And then sometimes her strategies just felt kind of feeble. When we learn what the rebel group's plan was once they got onto Luna, I was actually wondering: "Wait. What? That's your big plan? That's it? That's so fragile." Because there was just so ways that a plan like that could have just collapsed before it even got started.
The above reasons had had me contemplating docking a star for a couple hundred pages of book.
Fortunately, in the end, I decided that I just really loved this book, no matter the flaws and the frustrations.
The characters definitely make up for a lot.
I'm so happy that we get to see more of the story from Cress' and Scarlet's points of view. I'm still in love with the Wolf pre-Scarlet-abduction and love how he can still turn into an adorable young, innocent boy because of her. Scarlet, of course, is still her badass self and despite the fact that I've always lamented that she has no room for development because she's already kickass enough for every, I'm glad that we get to see more of her in her badass action mode.
Already stated, I'm a lot happier getting some more story from Cress' POV, if only because she's also quite adorable in her own little way and not quite so naive as she had been in the last book.
Winter and Jacin were an excellent inclusion. Winter may be insane and delusional as a result of not using her Lunar gift, but in a way, her ramblings sometimes made a lot more sense than a lot of stuff most sane people would say. Coupled with a good, loving heart, it really IS hard not to fall in love with her.
Jacin was alright as another typical YA broody alpha hero, but when put together with Winter, their relationship really just radiates sweet and cute and adorbs to the max. They might actually be my favorite of the romances in the series, because it's one that's actually quite simple in spite of the fact that it was a complicated situation.
Finally, Thorne and Iko are definitely my two favorite characters in the entire series--possibly Thorne moreso than Iko. Thorne and Cinder, as I'd already stated in a previous post, are my ultimate favorite friendship bond in this entire series from the moment they break out of jail together to the ultimate showdown at the end of Winter--always so snarky and ready with the insults and quips, but also caring of each other even if they hate to admit it.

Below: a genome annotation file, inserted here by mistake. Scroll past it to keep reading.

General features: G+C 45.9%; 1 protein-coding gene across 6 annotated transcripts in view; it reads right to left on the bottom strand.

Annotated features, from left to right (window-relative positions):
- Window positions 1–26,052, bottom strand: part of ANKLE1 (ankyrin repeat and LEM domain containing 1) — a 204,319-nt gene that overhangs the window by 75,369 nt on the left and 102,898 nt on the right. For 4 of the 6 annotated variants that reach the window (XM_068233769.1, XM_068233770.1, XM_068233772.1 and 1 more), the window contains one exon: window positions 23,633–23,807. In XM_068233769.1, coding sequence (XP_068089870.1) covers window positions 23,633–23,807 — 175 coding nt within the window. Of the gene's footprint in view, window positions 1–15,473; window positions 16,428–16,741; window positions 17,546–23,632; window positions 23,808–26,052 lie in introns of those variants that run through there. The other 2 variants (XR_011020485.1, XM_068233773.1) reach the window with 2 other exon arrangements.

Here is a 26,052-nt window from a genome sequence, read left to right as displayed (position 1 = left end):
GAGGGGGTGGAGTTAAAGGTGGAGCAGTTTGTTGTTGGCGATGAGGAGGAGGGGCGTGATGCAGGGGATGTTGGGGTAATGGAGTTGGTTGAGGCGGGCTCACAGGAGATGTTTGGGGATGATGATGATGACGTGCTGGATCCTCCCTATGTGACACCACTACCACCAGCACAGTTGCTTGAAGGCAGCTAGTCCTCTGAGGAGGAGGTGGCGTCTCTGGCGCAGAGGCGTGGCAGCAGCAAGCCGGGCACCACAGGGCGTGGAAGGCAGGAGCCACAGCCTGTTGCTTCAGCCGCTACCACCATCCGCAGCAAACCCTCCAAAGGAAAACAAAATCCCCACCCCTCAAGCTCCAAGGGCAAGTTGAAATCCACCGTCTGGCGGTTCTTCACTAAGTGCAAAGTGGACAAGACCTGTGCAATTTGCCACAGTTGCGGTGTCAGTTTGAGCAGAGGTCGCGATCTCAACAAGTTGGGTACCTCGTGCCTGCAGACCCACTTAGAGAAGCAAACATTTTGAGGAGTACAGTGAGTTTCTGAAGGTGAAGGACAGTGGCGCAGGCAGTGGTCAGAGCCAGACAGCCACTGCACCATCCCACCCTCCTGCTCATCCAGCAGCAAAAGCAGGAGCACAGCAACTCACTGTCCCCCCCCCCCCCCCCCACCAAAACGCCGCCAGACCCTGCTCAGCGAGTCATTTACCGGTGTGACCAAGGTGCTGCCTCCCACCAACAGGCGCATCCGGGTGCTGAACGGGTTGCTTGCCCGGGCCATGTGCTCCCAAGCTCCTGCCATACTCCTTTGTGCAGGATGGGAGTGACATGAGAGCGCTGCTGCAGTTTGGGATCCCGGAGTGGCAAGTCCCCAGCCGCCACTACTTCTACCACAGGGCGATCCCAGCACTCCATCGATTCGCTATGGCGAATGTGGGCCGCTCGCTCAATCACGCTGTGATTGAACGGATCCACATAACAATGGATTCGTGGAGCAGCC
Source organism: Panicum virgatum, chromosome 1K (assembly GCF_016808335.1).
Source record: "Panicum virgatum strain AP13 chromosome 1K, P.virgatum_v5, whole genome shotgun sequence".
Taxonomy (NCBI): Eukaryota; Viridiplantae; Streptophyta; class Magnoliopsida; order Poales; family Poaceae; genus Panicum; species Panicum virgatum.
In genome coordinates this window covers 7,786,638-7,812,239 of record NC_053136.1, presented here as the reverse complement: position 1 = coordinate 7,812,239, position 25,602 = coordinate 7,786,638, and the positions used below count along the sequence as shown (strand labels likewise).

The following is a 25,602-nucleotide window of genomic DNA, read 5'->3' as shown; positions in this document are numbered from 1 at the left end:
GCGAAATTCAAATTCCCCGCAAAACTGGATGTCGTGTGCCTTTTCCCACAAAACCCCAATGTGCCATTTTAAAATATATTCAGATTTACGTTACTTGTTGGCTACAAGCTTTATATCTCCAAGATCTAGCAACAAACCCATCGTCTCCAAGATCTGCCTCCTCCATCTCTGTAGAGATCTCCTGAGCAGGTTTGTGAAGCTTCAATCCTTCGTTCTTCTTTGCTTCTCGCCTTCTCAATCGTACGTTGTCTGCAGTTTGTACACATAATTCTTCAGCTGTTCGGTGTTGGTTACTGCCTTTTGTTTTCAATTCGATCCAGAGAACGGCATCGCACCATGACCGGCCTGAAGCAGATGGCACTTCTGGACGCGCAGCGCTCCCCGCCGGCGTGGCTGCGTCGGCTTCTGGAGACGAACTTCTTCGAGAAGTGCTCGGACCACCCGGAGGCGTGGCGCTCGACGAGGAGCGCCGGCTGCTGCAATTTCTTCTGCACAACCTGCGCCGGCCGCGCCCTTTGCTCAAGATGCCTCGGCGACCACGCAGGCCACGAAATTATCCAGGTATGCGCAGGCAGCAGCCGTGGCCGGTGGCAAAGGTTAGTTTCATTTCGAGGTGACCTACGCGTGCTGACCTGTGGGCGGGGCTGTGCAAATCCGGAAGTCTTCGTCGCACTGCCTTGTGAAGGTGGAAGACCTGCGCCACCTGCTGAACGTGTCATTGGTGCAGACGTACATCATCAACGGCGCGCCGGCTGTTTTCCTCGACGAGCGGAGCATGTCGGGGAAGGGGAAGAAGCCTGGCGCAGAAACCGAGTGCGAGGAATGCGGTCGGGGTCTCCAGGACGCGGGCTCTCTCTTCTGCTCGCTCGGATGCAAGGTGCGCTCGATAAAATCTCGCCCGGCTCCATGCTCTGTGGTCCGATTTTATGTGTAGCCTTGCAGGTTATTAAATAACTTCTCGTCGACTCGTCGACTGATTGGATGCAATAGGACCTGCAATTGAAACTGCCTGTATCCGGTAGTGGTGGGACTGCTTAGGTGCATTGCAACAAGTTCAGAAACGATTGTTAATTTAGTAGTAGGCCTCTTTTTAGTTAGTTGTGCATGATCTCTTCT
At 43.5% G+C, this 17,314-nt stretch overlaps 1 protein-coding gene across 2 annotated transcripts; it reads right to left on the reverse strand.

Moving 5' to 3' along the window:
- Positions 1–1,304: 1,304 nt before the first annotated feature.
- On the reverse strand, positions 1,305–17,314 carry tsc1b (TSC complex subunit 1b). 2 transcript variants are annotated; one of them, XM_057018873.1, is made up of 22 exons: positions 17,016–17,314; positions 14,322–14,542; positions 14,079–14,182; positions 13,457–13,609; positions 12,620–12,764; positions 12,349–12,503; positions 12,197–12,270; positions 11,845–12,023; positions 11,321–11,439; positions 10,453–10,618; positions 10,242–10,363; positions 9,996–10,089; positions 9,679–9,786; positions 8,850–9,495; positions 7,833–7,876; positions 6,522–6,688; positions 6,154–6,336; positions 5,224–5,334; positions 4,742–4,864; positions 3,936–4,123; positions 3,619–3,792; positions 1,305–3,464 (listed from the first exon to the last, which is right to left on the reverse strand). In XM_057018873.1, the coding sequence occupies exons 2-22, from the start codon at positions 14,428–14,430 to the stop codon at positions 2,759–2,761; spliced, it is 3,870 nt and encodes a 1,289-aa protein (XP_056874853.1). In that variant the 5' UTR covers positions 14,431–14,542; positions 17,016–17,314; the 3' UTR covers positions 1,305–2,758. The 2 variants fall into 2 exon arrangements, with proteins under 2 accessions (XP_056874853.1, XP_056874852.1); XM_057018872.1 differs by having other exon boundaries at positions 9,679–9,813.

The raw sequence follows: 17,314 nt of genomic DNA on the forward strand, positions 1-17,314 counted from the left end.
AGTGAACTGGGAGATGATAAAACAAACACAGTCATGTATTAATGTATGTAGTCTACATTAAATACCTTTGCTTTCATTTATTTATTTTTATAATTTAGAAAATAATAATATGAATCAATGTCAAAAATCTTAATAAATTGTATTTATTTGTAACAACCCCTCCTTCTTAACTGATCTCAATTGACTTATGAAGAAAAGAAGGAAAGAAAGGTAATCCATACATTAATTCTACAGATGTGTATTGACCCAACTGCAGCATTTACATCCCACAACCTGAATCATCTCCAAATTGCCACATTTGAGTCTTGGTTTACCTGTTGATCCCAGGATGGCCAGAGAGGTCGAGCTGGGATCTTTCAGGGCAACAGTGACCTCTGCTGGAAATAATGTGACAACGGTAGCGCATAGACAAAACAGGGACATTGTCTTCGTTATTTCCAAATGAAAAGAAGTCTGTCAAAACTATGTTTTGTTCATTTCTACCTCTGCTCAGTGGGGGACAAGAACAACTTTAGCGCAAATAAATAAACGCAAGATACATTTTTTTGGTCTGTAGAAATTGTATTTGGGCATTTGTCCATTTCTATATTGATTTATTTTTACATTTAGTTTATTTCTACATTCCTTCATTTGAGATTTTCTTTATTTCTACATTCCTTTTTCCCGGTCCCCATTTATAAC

Thorne just oozes charm as the rogue who masks everything in a shroud of humor, and lets off a presence of laid back unconcerned attitude in all situations. But he wouldn't hesitate to follow his friends into battle and is a lot more heroic and altruistic than he gives himself credit for. I can't explain it, but I'm totally in love with this guy. His romance with Cress was super sweet and super scattered, but it was still cute.
Iko is just plain awesome. That is all.
I loved this book. Despite the hiccups here and there, and some sometimes awkward conversation between certain unlikely pairs of friends, and some draggy moments wherein I may have felt the novel was a couple hundred pages too long... In the end, I don't think I'd change any of it for the world.
It was written very well, and honestly, narrated much more smoothly than the previous book even with all the multiple character POVs. Winter was much easier to follow than Cress had been--no sudden abrupt chapter cliff hangers, no sudden switches from one group of characters to another without warning. It was perfect.
Winter is a wonderful conclusion to a wonderful series. And even though, for the past three books I'd always felt there was something missing, something not quite there to make me fall completely in love with the series even if I love the world and the characters, I think Winter pretty much fixes my opinions of it all.
This is an excellent book and has been a wonderful reading experience. I definitely look forward to The Princess and the Guard novella coming out in a few months, and I wouldn't object to further story taking place in the same world even if not with our beloved characters. I also wouldn't say no to an "Adventures with Captain Carswell Thorne and Crew"... or something similar to it... you know. If Ms. Meyer is ever so inclined.